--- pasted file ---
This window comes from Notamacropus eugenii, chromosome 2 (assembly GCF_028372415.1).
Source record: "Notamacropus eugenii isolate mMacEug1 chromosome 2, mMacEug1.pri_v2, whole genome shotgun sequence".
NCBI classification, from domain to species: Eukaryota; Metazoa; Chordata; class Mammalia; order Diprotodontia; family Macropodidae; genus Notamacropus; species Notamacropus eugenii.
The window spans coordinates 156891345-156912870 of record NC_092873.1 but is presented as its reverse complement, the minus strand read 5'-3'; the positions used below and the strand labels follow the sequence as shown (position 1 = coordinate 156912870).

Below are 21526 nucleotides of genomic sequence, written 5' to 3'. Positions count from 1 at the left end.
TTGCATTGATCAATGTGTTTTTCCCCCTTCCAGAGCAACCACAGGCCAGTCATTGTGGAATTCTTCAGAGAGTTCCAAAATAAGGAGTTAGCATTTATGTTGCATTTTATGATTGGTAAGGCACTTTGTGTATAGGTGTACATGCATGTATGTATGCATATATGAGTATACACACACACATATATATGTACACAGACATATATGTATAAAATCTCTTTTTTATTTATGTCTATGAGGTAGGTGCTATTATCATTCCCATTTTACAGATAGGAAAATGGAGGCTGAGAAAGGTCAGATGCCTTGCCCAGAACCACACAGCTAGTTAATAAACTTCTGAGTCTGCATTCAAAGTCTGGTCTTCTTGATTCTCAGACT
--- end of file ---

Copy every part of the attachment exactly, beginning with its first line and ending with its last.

This window comes from Notamacropus eugenii, chromosome 2 (assembly GCF_028372415.1).
Source record: "Notamacropus eugenii isolate mMacEug1 chromosome 2, mMacEug1.pri_v2, whole genome shotgun sequence".
NCBI classification, from domain to species: Eukaryota; Metazoa; Chordata; class Mammalia; order Diprotodontia; family Macropodidae; genus Notamacropus; species Notamacropus eugenii.
The window spans coordinates 156891345-156912870 of record NC_092873.1 but is presented as its reverse complement, the minus strand read 5'-3'; the positions used below and the strand labels follow the sequence as shown (position 1 = coordinate 156912870).

Below are 21526 nucleotides of genomic sequence, written 5' to 3'. Positions count from 1 at the left end.
TTGCATTGATCAATGTGTTTTTCCCCCTTCCAGAGCAACCACAGGCCAGTCATTGTGGAATTCTTCAGAGAGTTCCAAAATAAGGAGTTAGCATTTATGTTGCATTTTATGATTGGTAAGGCACTTTGTGTATAGGTGTACATGCATGTATGTATGCATATATGAGTATACACACACACATATATATGTACACAGACATATATGTATAAAATCTCTTTTTTATTTATGTCTATGAGGTAGGTGCTATTATCATTCCCATTTTACAGATAGGAAAATGGAGGCTGAGAAAGGTCAGATGCCTTGCCCAGAACCACACAGCTAGTTAATAAACTTCTGAGTCTGCATTCAAAGTCTGGTCTTCTTGATTCTCAGACT